- Poster presentation
- Open Access
Rituximab response in follicular lymphoma: contributions from KIR 2DS1 and HLA-C
Journal for ImmunoTherapy of Cancervolume 1, Article number: P243 (2013)
Immunotherapeutic response in cancer patients, specifically those attributed to antibody-dependent cellular cytotoxicity (ADCC), may be variable dependent upon an individual's genotype. A recent Eastern Cooperative Oncology Group (ECOG) Phase III clinical trial, E4402, sought to optimize therapeutic administration of single agent rituximab (RTX) in patients with low tumor burden follicular lymphoma by investigating two RTX maintenance strategies: Arm A (RTX given "as needed") or Arm B (continuous RTX regimen). We analyzed the DNA from these patients to determine if KIR/KIR-ligand genotype had an effect on patient response to RTX. Of several parameters assessed, the activating KIR2DS1 gene and its cognate ligand, HLA-C2, were found to yield significant associations with clinical outcome. Venstrom et al. (NEJM-2012) found in an allogeneic setting that patients receiving a hematopoietic stem cell transplant from donors positive for KIR2DS1 (2DS1+) had a lower rate of relapse than from 2DS1 negative (2DS1-) donors, and this difference was further influenced by HLA-C. Specifically, for 2DS1+ donors, the HLA-C1 positive (C1+) recipients [homozygote (C1C1) or heterozygote (C1C2)] fared better than recipients homozygous for HLA-C2 (C2C2).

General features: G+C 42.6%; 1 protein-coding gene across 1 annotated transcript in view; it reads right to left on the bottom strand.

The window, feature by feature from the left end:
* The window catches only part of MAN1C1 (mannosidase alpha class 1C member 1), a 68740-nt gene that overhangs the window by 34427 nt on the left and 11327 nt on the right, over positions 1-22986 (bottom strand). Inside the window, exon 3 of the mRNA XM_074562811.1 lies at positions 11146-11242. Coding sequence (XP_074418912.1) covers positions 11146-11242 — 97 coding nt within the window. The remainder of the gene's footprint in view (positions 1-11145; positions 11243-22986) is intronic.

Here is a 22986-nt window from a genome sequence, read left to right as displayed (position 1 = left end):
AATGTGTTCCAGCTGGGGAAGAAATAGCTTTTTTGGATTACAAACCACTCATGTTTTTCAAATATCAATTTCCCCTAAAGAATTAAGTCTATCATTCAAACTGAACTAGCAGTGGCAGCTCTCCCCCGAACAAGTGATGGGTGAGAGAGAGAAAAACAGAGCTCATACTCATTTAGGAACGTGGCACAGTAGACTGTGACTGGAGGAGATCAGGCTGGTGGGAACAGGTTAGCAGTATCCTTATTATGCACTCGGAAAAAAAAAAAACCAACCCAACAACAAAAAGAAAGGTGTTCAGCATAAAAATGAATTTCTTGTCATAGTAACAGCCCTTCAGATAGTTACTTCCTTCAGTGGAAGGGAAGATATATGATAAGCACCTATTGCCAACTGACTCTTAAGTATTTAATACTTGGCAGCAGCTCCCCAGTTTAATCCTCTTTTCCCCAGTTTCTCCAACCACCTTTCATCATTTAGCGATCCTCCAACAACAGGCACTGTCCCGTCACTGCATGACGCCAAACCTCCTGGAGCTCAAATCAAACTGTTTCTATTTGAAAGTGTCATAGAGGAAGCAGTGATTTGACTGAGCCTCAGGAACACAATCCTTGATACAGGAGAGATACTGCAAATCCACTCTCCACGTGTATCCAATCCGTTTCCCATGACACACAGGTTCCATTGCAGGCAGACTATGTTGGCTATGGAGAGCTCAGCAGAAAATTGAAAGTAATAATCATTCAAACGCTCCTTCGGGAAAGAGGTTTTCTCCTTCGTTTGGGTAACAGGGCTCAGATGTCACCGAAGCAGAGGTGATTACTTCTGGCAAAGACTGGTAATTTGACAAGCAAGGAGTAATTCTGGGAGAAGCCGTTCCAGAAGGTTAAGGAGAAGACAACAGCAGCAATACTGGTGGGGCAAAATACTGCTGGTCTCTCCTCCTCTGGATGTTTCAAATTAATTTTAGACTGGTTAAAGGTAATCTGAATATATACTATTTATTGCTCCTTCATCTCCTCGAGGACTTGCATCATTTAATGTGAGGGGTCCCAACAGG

In this study, we observed a similar finding, where 2DS1+ patients had a trend towards better response (tumor shrinkage) if they were C1+ rather than C2C2 (p=0.062), as well as a longer time to RTX-failure (TTRF) (p<0.001). Furthermore, we noted a trend towards a longer TTRF in patients that were C1+ vs. those that were C2C2, regardless of KIR status (p=0.071). Interestingly, unlike Venstrom et al., we found that C2C2 patients had improved tumor shrinkage (p=0.039) and improved TTRF (p=0.023) if they were 2DS1- vs. 2DS1+. These results are consistent with hyporesponsive NK cells in 2DS1+/C2C2 patients, as shown by Pittari et al. [JI-2013], such that 2DS1+ NK cells from C2C2 allogeneic donors were desensitized compared to those from C1+ donors. This is analogous to studies where the presence of an activating receptor and its cognate ligand resulted in reduced responsiveness of NK cells. Our data are concordant with previous findings in allogeneic settings. Our results suggest that C2 homozygosity may contribute to NK cell hyporesponsiveness in a 2DS1-dependent manner, even in an autologous immunotherapy setting.
A K Erbe, Wei Wang, B Grzywacz contributed equally to this work.